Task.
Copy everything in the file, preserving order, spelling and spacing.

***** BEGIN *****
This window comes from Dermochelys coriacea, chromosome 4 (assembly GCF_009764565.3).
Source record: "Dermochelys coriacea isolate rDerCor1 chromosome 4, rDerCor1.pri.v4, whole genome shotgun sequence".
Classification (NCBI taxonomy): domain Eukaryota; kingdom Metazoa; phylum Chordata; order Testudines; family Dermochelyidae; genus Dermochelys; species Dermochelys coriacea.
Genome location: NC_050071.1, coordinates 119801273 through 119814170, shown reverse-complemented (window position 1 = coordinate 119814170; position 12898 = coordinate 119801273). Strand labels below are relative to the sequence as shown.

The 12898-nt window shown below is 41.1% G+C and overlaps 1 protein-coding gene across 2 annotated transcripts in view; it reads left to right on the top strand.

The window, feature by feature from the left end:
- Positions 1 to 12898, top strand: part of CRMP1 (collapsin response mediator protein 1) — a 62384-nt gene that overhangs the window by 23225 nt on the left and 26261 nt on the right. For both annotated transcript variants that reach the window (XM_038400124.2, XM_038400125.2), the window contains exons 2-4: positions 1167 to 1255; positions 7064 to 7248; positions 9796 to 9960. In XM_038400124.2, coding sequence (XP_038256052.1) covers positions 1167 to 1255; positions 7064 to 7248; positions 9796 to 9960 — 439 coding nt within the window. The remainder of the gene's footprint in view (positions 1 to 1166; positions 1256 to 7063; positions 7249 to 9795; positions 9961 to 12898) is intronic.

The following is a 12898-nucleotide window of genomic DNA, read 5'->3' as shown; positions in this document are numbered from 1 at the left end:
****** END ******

This window comes from Dermochelys coriacea, chromosome 4 (assembly GCF_009764565.3).
Source record: "Dermochelys coriacea isolate rDerCor1 chromosome 4, rDerCor1.pri.v4, whole genome shotgun sequence".
Classification (NCBI taxonomy): domain Eukaryota; kingdom Metazoa; phylum Chordata; order Testudines; family Dermochelyidae; genus Dermochelys; species Dermochelys coriacea.
Genome location: NC_050071.1, coordinates 119801273 through 119814170, shown reverse-complemented (window position 1 = coordinate 119814170; position 12898 = coordinate 119801273). Strand labels below are relative to the sequence as shown.

The 12898-nt window shown below is 41.1% G+C and overlaps 1 protein-coding gene across 2 annotated transcripts in view; it reads left to right on the top strand.

The window, feature by feature from the left end:
- Positions 1 to 12898, top strand: part of CRMP1 (collapsin response mediator protein 1) — a 62384-nt gene that overhangs the window by 23225 nt on the left and 26261 nt on the right. For both annotated transcript variants that reach the window (XM_038400124.2, XM_038400125.2), the window contains exons 2-4: positions 1167 to 1255; positions 7064 to 7248; positions 9796 to 9960. In XM_038400124.2, coding sequence (XP_038256052.1) covers positions 1167 to 1255; positions 7064 to 7248; positions 9796 to 9960 — 439 coding nt within the window. The remainder of the gene's footprint in view (positions 1 to 1166; positions 1256 to 7063; positions 7249 to 9795; positions 9961 to 12898) is intronic.

The following is a 12898-nucleotide window of genomic DNA, read 5'->3' as shown; positions in this document are numbered from 1 at the left end: